Six years ago I became involved with a group of Burmese refugee women who were new to the San Francisco Bay area. These young women fled war and persecution arriving alone with little more than the clothes on their backs and stories of hope and survival. Inspired by their journeys, I began working as a refugee advocate providing hospitality and support to newly arrived refugees. The emotional challenge of this work was significant. I found painting a critical tool to remain balanced, stay energized and find joy in this space.
I spent my early professional years creating detailed visualizations that stressed subject more than form. The aim of the art was always to elucidate or decorate complex information and create accurate representations of the physical world. I’ve found that at this time in my life I am more interested in finding alternative ways to describe the visual experience….
I reflect on the mood I want to convey or the story that needs to be told. I then spend a whole lot of time trying to listen to my unconscious and then draw up the feelings—color by color—until something beautiful appears (hopefully). Acrylics have become my favorite medium. I delight in the process of putting the paint to canvas and seeing it dry within hours.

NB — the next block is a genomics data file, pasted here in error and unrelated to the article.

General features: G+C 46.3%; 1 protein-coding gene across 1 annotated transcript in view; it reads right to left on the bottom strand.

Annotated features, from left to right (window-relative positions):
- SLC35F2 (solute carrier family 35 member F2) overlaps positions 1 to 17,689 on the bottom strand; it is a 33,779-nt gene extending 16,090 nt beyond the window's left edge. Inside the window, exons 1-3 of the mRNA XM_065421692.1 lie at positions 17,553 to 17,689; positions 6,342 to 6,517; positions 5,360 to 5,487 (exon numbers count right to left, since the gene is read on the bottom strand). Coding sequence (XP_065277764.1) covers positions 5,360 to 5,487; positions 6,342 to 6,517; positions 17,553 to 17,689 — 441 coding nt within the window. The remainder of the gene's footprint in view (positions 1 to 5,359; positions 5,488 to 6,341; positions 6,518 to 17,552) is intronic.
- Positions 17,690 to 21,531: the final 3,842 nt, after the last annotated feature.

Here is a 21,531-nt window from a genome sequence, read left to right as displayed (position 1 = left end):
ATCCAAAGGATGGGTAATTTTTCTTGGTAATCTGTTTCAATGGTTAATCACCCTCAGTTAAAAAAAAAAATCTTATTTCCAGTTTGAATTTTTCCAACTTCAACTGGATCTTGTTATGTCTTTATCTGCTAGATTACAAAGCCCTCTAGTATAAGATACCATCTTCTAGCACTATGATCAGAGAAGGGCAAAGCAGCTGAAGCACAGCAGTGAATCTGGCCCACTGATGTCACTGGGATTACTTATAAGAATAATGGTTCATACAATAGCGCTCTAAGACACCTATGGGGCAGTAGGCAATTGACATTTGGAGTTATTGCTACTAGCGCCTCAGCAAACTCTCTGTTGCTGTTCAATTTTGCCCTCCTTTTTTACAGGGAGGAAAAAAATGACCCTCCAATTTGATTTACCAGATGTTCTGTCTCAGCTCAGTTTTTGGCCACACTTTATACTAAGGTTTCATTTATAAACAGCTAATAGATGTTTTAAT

I’ve found that my art has become mostly non-objective but sometimes skirts the edge of the representational world. Color is always the starting point and inspiration. I love to experiment with the size of the canvas and play with texture, movement and saturation of the paint. I am at my best when the design and light of a room can also be used as tools for creative expression.
My refugee friends continue to be a source of motivation. Their stories challenge me daily to expand myself creatively, spiritually and intellectually. They continue to broaden my understanding of the world and its interconnectedness.